It has been a crazy 2 weeks, but we’ve pulled it off!
On May 8, 2014, the USDA announced that Agricultural Marketing Services made $30 million available through competitive grants toward local and regional food systems, including food hubs, farmers markets, aggregation and processing facilities, distribution services, and other local food business enterprises. Steve Saint and yours truly met and we decided to throw our hats over the wall and apply.
We have applied (well, submitted the Request for Application RFA) for a Planning Grant (the other option being an implementation grant). The planning grant will be for the Pikes Peak Foodshed: a local food system assessment for El Paso County. One of the bits that make us a higher priority is showing that we have Low-Income / Low-Access tracts within the county (see image). For those of you interested to read more, below the Executive Summary and Background Statement. For the grant nerds among you, here the Pikes Peak Foodshed Grant Narrative. I’ve also written a few blog entries on MarketLocalFood.
We will be calling on a number of organizations in the area, and are very interested in partnering – the Green Cities IS ABOUT COLLABORATION. If you know you want to work with us on this effort, please contact Ingrid Wood or Steve Saint.
The purpose of Pikes Peak Foodshed project is to provide an assessment of the existing food system in El Paso County, following the United Nations four pillars of food security:
- Availability: natural resources (soil, water), production, processing, packaging, finances (loans, grants)
- Access: transportation, distribution, marketing, publicity, outreach
- Utilization: health and nutrition, consumer profiling
- Stability: sustainability, economic development, waste management, future farmers, local food policy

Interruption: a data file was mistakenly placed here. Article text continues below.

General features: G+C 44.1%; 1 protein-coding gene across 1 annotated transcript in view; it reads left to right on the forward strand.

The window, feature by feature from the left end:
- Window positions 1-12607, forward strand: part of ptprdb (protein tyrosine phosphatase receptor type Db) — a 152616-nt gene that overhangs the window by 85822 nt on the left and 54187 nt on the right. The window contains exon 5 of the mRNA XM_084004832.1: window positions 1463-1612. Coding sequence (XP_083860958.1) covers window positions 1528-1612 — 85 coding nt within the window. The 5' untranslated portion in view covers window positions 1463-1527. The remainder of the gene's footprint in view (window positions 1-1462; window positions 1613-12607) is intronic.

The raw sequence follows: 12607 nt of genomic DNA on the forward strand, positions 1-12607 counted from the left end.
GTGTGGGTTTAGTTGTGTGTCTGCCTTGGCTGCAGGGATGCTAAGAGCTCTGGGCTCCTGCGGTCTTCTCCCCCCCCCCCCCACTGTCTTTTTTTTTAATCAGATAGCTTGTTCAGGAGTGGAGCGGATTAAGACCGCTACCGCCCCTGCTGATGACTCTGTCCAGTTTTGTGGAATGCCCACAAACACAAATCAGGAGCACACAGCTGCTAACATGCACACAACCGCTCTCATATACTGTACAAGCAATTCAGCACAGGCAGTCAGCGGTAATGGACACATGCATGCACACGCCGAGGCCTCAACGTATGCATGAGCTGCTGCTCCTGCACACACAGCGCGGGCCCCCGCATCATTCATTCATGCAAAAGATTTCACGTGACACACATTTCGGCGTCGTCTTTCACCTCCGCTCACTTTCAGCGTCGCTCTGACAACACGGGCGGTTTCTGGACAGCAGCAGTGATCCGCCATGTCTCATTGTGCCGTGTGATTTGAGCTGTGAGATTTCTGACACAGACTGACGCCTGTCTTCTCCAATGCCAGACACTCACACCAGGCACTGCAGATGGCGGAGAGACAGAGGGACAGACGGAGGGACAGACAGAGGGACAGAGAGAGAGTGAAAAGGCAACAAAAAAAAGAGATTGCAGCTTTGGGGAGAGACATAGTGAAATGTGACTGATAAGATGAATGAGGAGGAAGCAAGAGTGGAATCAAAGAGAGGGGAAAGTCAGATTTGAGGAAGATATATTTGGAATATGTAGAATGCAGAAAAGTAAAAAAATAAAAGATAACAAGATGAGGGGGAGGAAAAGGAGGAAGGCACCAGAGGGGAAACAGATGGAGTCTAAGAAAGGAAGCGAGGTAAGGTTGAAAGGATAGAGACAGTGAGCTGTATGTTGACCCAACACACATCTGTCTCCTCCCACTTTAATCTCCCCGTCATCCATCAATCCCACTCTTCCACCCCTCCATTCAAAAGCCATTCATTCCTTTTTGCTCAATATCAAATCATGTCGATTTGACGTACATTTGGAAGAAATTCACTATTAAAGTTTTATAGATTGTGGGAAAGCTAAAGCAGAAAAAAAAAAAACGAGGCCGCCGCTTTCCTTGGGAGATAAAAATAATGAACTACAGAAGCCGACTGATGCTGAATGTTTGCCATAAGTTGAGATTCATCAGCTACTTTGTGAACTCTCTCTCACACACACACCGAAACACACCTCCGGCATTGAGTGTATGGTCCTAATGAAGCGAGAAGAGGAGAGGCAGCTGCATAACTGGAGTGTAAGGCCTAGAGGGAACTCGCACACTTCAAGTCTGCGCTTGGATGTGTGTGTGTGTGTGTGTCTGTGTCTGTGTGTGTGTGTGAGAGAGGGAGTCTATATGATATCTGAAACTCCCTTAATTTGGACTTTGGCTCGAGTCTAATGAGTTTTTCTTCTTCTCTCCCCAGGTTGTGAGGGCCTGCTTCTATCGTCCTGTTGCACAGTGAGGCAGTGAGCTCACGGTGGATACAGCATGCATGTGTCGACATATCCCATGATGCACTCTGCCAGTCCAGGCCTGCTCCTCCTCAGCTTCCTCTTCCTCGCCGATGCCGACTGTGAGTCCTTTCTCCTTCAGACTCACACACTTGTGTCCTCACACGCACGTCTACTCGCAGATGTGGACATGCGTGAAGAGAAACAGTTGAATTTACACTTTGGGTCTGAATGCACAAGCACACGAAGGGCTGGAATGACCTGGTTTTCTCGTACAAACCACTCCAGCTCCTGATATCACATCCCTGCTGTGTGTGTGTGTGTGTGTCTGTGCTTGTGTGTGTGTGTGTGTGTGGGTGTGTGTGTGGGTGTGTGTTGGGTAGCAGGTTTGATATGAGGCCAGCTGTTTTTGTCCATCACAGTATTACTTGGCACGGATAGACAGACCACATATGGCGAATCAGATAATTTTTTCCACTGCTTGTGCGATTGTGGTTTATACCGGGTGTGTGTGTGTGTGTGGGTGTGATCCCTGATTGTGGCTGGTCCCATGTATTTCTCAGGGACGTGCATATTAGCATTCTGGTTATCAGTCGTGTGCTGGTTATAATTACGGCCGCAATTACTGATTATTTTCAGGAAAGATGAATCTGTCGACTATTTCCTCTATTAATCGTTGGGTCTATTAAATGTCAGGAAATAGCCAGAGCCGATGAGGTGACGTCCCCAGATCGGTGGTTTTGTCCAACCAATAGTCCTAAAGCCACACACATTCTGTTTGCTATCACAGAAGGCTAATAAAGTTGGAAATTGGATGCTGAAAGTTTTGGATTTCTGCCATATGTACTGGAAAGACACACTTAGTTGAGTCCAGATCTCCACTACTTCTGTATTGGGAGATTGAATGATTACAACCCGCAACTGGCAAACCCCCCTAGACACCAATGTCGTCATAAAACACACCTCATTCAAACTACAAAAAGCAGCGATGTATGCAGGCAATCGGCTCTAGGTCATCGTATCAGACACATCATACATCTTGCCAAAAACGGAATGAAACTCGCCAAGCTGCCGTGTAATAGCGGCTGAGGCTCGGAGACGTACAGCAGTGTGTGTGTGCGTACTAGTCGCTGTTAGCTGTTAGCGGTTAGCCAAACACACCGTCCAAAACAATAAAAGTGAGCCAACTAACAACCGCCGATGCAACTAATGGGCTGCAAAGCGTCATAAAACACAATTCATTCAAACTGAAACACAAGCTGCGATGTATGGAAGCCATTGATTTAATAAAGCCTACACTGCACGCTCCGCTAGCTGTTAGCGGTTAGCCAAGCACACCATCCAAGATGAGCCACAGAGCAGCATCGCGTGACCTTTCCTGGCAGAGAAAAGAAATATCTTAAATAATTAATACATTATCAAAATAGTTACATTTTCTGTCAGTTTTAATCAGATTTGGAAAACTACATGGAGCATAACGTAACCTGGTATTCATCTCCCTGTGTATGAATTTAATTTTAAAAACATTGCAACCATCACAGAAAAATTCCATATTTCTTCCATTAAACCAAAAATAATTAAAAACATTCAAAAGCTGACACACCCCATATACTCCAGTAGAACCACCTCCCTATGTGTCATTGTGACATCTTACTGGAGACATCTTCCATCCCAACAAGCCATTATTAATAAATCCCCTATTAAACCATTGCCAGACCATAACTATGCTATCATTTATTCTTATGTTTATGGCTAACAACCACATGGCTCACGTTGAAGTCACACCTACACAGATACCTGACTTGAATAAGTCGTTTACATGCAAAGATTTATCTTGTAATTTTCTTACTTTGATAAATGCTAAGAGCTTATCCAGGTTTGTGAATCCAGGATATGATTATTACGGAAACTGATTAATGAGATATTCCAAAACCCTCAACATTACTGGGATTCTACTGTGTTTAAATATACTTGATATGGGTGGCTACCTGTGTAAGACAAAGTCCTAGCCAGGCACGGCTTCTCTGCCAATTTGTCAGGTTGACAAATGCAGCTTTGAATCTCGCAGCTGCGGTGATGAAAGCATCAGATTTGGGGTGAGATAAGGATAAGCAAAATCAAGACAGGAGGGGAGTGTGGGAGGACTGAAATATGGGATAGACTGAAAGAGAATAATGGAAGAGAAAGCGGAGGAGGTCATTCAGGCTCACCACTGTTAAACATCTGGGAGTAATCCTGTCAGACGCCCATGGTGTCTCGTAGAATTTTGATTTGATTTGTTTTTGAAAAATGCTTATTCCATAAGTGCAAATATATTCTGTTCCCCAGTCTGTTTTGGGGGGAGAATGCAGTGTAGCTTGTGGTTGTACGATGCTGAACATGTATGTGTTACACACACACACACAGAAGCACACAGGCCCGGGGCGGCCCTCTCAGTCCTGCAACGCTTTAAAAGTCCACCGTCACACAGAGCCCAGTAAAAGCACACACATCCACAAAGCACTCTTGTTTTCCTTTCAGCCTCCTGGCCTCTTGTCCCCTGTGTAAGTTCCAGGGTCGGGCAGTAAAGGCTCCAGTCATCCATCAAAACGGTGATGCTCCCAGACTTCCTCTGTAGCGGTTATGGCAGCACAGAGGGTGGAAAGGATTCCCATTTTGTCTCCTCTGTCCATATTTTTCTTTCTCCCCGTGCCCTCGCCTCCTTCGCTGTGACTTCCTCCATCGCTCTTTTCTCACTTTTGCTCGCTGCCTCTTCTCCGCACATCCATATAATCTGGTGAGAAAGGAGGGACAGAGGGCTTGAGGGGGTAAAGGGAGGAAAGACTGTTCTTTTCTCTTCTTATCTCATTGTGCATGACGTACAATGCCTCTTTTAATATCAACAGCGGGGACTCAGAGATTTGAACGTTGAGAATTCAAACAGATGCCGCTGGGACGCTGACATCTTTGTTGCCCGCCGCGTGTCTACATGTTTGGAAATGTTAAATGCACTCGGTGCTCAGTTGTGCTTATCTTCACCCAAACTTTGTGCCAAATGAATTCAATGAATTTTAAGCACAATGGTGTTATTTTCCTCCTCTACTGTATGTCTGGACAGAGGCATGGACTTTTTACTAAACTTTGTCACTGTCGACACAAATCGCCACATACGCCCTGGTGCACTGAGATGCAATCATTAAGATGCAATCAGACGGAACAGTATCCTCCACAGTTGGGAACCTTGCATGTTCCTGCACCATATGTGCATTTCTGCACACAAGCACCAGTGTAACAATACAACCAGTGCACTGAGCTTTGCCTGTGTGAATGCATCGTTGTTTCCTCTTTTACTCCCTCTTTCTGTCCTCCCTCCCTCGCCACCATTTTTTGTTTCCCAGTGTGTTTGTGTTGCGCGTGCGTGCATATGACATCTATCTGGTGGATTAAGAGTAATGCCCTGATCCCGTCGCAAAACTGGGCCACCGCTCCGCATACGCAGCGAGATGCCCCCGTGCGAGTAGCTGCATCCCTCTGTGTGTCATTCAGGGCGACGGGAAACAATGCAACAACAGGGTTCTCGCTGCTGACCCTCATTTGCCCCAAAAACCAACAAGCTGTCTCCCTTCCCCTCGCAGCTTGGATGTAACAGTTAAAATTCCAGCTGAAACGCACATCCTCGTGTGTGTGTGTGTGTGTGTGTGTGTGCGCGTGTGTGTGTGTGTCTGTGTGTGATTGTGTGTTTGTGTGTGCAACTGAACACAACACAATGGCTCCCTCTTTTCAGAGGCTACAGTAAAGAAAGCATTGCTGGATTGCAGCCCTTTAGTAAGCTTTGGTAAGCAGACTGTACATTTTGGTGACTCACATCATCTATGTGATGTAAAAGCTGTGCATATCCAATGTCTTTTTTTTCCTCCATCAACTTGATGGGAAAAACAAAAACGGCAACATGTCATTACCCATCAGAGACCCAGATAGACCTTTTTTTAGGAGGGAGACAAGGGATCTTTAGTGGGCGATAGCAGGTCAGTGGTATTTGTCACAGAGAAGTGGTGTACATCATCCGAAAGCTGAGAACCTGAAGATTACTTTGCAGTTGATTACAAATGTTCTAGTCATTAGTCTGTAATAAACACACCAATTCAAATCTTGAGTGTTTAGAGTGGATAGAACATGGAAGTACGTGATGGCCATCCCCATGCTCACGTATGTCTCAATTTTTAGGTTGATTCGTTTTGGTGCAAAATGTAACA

This food system assessment will benefit all of El Paso County residents and stakeholders by providing critical data that can support further determination and backing of projects and policies around issues regarding local food, such as: food hubs, infrastructure, processing and distribution systems, labor and economic development, urban homesteading, food banks, homelessness and health.
Ultimately, we expect to engage scores of food-shed stakeholders in the development of a comprehensive and implementable food localization plan for the Pikes Peak Region. However, to be able to do this, we must start with an inventory, which is the goal of this planning project.
For the past 5 years, a number of initiatives have been started in the Pikes Peak region in the hopes to accomplish a local food system assessment. A number of individuals and organizations are interested and willing to participate, however due to lack of financial support none of these initiatives have been completed. As Green Cities Coalition we firmly believe that the funding possible by the USDA Local Food Promotion Program would allow for these various early efforts to be combined and completed in the Pikes Peak Foodshed project.
Here a summary of recent events: (WE KNOW THERE IS MORE – please send us more!)
2009 – Green Cities Coalition members Deb Carr, Ingrid Wood, Scott Harvey, Steve Saint, Frank & Kirin Kinder, Michele Mukatis, Becky Elder, Gary Rapp and Judith Rice-Jones founded the Local Food Working Group (LFWG). The City of Colorado Springs publishes its “Guiding Principles for a More Sustainable City Organization” without any mention of food.
2010 – Colorado College student Laura Parker organizes the Final PPR 2030 Plan to explore the challenges and opportunities of the region’s local food system. About 50 stakeholders (including farmers, ranchers, urban gardeners, restaurateurs, chefs, healthcare professionals, school leaders and parents) convene. The conclusion calls for an ongoing “strategic approach” to creating a “viable regional food system.” No further action was taken.